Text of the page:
Jillian Tamaki

Thoughts on Context, in which The Author rambles on Sloth, Musical Instruments, and Public Television

Jan 31st, 2010

Gourd Drum (Ipu Hula or Ipu Heke), 19th century, Hawai’i

I’ve been feeling shitty about not going to museums lately. I mean, why exactly does one put up with the crappy things about the City if not to take occasionally take advantage of the wonderful things?

And I missed the MoMA Bauhaus show. Boo.

Anyway. I was thinking I might go somewhere tomorrow. This Met exhibit of Oceanic instruments looks pretty cool. They’re something so beautiful about an object for which you intuitively know its use. Sam and I were talking about this the other day when we observed that he immensely, surprisingly, enjoys kitchen supply stores despite the fact he doesn’t cook.

For many of the instruments, you can listen to curators speak about cultural uses and hear audio of them being played. The site is simplistic, but it offered a glimmer of how museums could harness interactivity to reach many more people and, more importantly, deliver a more thorough understanding of the subjects at hand.

Context is important.

I’m currently working my way through a PBS documentary series called Art: 21, about fine art in the 21st century. 3 or 4 contemporary artists are profiled per episode, and the experience is so RICH. You’re brought into someone’s studio, peeking in on them working, speaking to their family, oftentimes their subjects, hearing memories of their childhood. So much more compelling and accessible to hear it from the artists’ mouth versus reading a curatorial text. You realize how much of creativity is simply exploring things that perplex you or that you’re curious about. Didactics come later. Or, perhaps, full meanings are discovered through the process of creation.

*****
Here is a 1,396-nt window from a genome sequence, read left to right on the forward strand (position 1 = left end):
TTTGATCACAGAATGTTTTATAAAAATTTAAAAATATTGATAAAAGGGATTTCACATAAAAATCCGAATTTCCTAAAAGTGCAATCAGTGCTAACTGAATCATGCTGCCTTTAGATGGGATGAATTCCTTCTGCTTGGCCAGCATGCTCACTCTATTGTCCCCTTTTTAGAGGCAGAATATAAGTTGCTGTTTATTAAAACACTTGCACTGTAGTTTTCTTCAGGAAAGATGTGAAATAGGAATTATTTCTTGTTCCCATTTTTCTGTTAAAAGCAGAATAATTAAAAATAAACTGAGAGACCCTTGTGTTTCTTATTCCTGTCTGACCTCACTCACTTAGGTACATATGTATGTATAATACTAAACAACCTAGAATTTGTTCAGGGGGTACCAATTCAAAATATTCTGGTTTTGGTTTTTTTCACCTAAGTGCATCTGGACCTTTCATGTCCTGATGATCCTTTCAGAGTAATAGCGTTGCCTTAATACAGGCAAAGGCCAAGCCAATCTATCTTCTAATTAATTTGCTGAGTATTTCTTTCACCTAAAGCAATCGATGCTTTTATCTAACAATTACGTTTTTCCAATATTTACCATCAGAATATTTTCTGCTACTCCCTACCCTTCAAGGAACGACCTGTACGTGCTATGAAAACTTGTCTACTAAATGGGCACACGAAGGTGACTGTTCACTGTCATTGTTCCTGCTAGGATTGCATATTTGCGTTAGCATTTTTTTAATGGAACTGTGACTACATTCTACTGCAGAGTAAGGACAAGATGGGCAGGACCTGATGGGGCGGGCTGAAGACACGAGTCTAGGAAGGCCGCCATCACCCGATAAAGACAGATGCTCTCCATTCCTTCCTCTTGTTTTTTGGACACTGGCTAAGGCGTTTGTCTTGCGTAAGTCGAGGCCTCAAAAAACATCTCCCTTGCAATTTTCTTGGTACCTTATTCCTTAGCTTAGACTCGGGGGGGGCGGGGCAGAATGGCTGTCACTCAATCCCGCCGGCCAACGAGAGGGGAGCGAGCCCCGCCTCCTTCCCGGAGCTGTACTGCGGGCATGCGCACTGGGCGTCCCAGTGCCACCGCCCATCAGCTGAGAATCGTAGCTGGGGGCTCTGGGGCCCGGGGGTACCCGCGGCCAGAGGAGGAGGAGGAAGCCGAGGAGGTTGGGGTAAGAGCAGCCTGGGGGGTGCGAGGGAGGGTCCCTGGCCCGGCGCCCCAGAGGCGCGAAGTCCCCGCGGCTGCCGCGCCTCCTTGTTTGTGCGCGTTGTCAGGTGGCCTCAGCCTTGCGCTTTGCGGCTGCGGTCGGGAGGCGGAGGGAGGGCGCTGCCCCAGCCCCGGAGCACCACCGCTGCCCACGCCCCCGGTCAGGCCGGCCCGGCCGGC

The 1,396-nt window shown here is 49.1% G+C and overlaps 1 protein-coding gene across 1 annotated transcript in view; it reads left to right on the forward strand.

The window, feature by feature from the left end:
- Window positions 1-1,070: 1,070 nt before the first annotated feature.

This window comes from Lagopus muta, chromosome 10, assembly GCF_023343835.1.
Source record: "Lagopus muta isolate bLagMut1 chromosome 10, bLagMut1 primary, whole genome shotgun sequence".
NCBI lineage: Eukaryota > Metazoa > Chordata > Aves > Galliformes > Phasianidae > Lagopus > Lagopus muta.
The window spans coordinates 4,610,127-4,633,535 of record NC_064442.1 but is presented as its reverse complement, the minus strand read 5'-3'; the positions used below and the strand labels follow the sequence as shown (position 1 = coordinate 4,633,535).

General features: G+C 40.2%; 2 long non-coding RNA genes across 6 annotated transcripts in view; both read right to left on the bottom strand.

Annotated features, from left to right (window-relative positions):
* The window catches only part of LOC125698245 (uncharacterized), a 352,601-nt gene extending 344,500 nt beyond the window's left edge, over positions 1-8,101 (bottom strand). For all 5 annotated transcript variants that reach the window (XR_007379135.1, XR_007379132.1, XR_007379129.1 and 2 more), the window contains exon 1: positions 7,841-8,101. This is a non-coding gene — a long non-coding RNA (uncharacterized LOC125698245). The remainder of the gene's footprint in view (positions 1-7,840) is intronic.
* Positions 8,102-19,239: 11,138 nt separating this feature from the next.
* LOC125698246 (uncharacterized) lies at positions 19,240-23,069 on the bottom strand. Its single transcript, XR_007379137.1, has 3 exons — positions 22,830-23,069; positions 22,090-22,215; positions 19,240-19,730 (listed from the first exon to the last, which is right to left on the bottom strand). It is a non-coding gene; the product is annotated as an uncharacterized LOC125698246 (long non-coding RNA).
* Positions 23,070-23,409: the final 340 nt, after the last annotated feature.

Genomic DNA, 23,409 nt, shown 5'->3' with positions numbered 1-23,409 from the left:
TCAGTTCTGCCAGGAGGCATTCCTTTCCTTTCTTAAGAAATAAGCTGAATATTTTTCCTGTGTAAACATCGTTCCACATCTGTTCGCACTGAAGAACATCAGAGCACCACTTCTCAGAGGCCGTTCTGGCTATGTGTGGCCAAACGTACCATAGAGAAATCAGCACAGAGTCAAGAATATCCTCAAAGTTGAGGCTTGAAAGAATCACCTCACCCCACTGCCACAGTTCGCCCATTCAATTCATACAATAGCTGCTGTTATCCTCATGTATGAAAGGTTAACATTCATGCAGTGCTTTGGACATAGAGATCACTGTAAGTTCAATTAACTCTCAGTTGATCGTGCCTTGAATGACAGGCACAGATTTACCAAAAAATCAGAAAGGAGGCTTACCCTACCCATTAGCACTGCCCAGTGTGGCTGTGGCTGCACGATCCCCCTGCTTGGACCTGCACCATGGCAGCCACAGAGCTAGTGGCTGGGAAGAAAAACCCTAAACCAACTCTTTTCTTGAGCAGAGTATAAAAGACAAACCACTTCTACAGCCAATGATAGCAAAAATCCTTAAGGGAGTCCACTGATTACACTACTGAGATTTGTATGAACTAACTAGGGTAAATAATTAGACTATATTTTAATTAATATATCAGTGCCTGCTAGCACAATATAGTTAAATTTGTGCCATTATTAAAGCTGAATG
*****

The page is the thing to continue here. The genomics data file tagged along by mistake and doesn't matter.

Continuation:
On illustration. Illustration has always been a late adopter, often reinterpreting or refashioning artistic “styles” several decades after they were conceived by the art world, and applying them to commercial purposes. It’s kind of a nostalgic form. No judgment on that (that should go without saying!). And yes, it does go the other way sometimes too (see: pop art). But! I think there’s a valuable lesson illustrators, particularly students of illustration, can learn from Fine Art… that work should come from a place of exploration and introspection. To copy a “style” is simply a superficial appropriation of someone else’s context. Someone else’s life experience, interests, travels, tics. It’s just surface. There’s nothing underneath.

Flute (Pūtōrino), ca. 1800–1820

Aotearoa (New Zealand), Bay of Plenty region, Māori people

The Two Things You Need to Know About Calgary, Alberta, Canada

Jan 28th, 2010


Jan 28th, 2010

I think I did this last year or 2 years ago. It was a crazy-rush piece (start to finish in a few hours), so it’s not the best thing in the world. But I was thinking about how I feel a TINY bit more connected to notable deaths if I’ve drawn the person. You end up meditating on that person for a while.

Sometimes that person is JD Salinger. Other times, it is Mariah Carey.

THURSDAY! Brooklyn Public Library Event (1/28)

Jan 27th, 2010


Jan 26th, 2010

I was dutifully doing work when I started watching a documentary on the Shakers. Then I had to draw a picture of the Shakers because I’m a sucker for the costume of religious fundamentalists.

Watching a movie about Shakers while filling in virtual shapes with virtual paintbrushes, and streaming said movie over a worldwide network of fiber optic cables and pulleys. Unpack that for a while.

Slo-Mo Pathos

Jan 24th, 2010

(click to enlarge)

It irritates me to no end that I can barely remember my PIN number sometimes and yet can pull up (multiple!) television advertising conventions from the mid-80s.

P.S. I am not insane.

Portrait of Right Now

Jan 18th, 2010

I spent a lot of time this long weekend drawing a lot of one thing. This is not it.

Sick Dog

Jan 17th, 2010

Boston Globe Op-Ed. AD Elaina Natario.

Sad Little Man

Jan 13th, 2010

Live, Laugh, Learn

Jan 12th, 2010

New Year’s Resolution 2010